Moreover, the challenged condition must be “extreme . . .
criminal offenders pay for their offenses against society[.]’”
Hudson v. McMillian, 503 U.S. 1, 9, 112 S. Ct. 995, 1000, 117 L.
punishment when no specific deprivation of a single human need
exists.” Wilson v. Seiter, 501 U.S. 294, 305, 111 S. Ct. 2321,
2327, 115 L. Ed. 2d 271 (1991); see Jordan v. Doe, 38 F.3d 1559,
1565 (11th Cir. 1994) (same).
The subjective component requires that prison officials be
harm. Farmer, 511 U.S. at 828-29.
“[A] prison official cannot
be found liable under the Eighth Amendment for denying an inmate
humane conditions of confinement unless the official knows of
and disregards an excessive risk to inmate health or safety; the
official must both be aware of facts from which the inference
could be drawn that a substantial risk of serious harm exists,
and he must also draw the inference.” Id., at 837.
because the “[t]he Eighth Amendment does not outlaw cruel and
‘punishments.’” Id., at 838.
“In addition, prison officials who
actually knew of a substantial risk to inmate health or safety
may be found free from liability if they responded reasonably to
the risk, even if the harm ultimately was not averted.” Id., at
significant risk that he should have perceived[,] but did not,
condemned as the infliction of punishment.” Id., at 838.
In addition to satisfying both the objective and subjective
constitutional violation caused his injuries.” Marsh v. Butler
Cnty., Ala., 268 F.3d 1014, 1028 (11th Cir. 2001); see Hale v.
Tallapoosa Cnty., 50 F.3d 1579, 1582 (11th Cir. 1995) (observing
substantial risk of serious harm; (2) the defendants' deliberate
indifference to that risk; and (3) causation”).
Wainwright, 802 F.2d 397, 401 (11th Cir. 1986).
violation due to its acts or omissions.” Id. at 1027.
liability is limited to only matters for which it is actually
erecting and maintaining a jail. Id., at n.7 (citing ALA. CODE §§
responsible for operating the jail. Id.
Thus, an Alabama county
can only be found to have violated the Eighth Amendment “if its
failure to maintain the Jail constituted deliberate indifference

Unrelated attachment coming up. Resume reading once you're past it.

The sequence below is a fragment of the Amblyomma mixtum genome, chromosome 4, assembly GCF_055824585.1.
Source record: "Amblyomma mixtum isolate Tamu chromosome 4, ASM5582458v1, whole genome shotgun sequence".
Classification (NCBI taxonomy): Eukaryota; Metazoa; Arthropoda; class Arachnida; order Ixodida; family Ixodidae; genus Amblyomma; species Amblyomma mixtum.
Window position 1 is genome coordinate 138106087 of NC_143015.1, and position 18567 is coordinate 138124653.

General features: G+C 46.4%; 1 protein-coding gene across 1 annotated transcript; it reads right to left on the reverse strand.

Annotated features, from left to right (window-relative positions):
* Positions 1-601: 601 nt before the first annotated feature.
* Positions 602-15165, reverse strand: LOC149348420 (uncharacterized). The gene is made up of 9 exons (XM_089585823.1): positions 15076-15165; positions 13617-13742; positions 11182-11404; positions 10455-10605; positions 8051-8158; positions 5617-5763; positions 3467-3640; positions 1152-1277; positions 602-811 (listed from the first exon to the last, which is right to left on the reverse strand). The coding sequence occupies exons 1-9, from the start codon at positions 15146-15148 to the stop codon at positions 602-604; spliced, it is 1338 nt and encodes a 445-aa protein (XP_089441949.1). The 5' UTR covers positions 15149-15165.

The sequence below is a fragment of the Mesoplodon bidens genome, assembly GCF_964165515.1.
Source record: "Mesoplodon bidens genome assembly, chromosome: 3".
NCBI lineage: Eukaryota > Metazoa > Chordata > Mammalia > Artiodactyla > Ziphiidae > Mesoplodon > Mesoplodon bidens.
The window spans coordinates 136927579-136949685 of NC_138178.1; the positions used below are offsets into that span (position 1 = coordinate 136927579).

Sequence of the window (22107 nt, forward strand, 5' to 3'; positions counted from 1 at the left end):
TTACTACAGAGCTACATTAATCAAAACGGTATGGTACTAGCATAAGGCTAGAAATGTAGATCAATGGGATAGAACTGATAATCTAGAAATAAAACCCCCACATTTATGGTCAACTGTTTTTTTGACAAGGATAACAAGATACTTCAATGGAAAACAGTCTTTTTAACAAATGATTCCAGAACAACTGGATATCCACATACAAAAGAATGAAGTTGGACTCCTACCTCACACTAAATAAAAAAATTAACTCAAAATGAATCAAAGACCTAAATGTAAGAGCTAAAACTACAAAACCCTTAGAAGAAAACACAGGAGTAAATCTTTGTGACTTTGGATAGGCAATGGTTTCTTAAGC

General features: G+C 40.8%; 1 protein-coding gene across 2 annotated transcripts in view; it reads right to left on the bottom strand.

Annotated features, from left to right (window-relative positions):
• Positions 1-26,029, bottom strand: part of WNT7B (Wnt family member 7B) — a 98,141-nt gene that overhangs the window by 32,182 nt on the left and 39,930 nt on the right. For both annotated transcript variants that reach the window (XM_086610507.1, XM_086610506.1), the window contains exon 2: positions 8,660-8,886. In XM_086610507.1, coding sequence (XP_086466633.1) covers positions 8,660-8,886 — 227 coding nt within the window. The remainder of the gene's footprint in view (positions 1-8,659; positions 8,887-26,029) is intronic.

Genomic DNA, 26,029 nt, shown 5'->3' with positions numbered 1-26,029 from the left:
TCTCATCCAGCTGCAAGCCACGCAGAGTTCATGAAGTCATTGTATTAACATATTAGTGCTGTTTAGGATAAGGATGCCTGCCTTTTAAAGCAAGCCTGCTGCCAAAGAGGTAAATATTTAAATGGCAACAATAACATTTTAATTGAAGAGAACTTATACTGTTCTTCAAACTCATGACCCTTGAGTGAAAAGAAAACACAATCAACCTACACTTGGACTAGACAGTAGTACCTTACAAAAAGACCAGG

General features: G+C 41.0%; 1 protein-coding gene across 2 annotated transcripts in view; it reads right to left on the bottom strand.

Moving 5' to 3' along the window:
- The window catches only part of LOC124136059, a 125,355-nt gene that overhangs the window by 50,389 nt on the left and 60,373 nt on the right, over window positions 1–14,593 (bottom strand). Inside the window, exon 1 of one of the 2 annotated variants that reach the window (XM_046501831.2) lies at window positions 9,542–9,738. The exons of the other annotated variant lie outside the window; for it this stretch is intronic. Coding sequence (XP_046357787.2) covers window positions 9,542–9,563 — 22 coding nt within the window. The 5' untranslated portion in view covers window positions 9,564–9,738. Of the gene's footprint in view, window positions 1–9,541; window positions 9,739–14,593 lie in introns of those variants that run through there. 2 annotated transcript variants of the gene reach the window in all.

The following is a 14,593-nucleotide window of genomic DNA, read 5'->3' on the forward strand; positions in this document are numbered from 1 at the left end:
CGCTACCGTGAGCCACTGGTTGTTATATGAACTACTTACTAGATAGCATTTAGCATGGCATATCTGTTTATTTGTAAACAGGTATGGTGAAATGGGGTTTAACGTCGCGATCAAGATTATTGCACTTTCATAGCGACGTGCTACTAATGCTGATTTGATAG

to a substantial risk of serious harm to the prisoners.” Id., at
And, the plaintiff bears the burden of
showing that a
responsibilities to a county jail), cert. denied, 525 U.S. 874
Defendants knew that the jail’s paint contained lead, only that
he was directed to scrap paint. Plaintiff, however, is required
to show that each Defendant “kn[ew] of and disregard[ed] an
excessive risk to inmate health or safety” in order to show a
deliberate indifference for an Eighth Amendment claim. Farmer,
511 U.S. at 837.
If a Defendant did not know that there was
lead in the paint, then the Defendant cannot be found to be
argue that a Defendant should have known, a Defendant’s failure
to perceive “a significant risk . . . but did not, while no
cause for commendation” is not deliberate indifference. Id., at
In order to state an Eighth Amendment claim, each element
must be satisfied. Hale, 50 F.3d at 1582 (an Eighth Amendment
claim requires: “(1) a substantial risk of serious harm; (2) the
Plaintiff, however, did not allege and did not
show with supporting facts that each Defendant was deliberately
Because Plaintiff did not allege this subjective
Eighth Amendment claims are due to be dismissed with prejudice,
in light of the tenor of his allegations.
Based upon the foregoing reasons, it is recommended that
this action be dismissed with prejudice, prior to service of
because Plaintiff’s claims are either frivolous or fail to state
a claim upon which relief may be granted.
NOTICE OF RIGHT TO FILE OBJECTIONS
A copy of this report and recommendation shall be served on
objects to this recommendation or anything in it must, within
fourteen (14) days of the date of service of this document, file
specific written objections with the Clerk of this Court. See 28
U.S.C. § 636(b)(1); FED. R. CIV. P. 72(b); S.D. ALA. L.R. 72.4.
The parties should note that under Eleventh Circuit precedent,
“the failure to object limits the scope of  appellate review
findings.” Dupree v. Warden, Attorney General, State of Alabama,
715 F.3d 1295, 1300 (11th Cir. 2011).
In order to be specific,
recommendation to which objection is made, state the basis for
the objection, and specify the place in the Magistrate Judge’s
report and recommendation where the disputed determination is
An objection that merely incorporates by reference or
DONE this 6th day of January, 2014.
/s/SONJA F. BIVINS
UNITED STATES MAGISTRATE JUDGE
Disclaimer: Justia Dockets & Filings provides public litigation records from the federal appellate and district courts. These filings and docket sheets should not be considered findings of fact or liability, nor do they necessarily reflect the view of Justia.
Why Is My Information Online?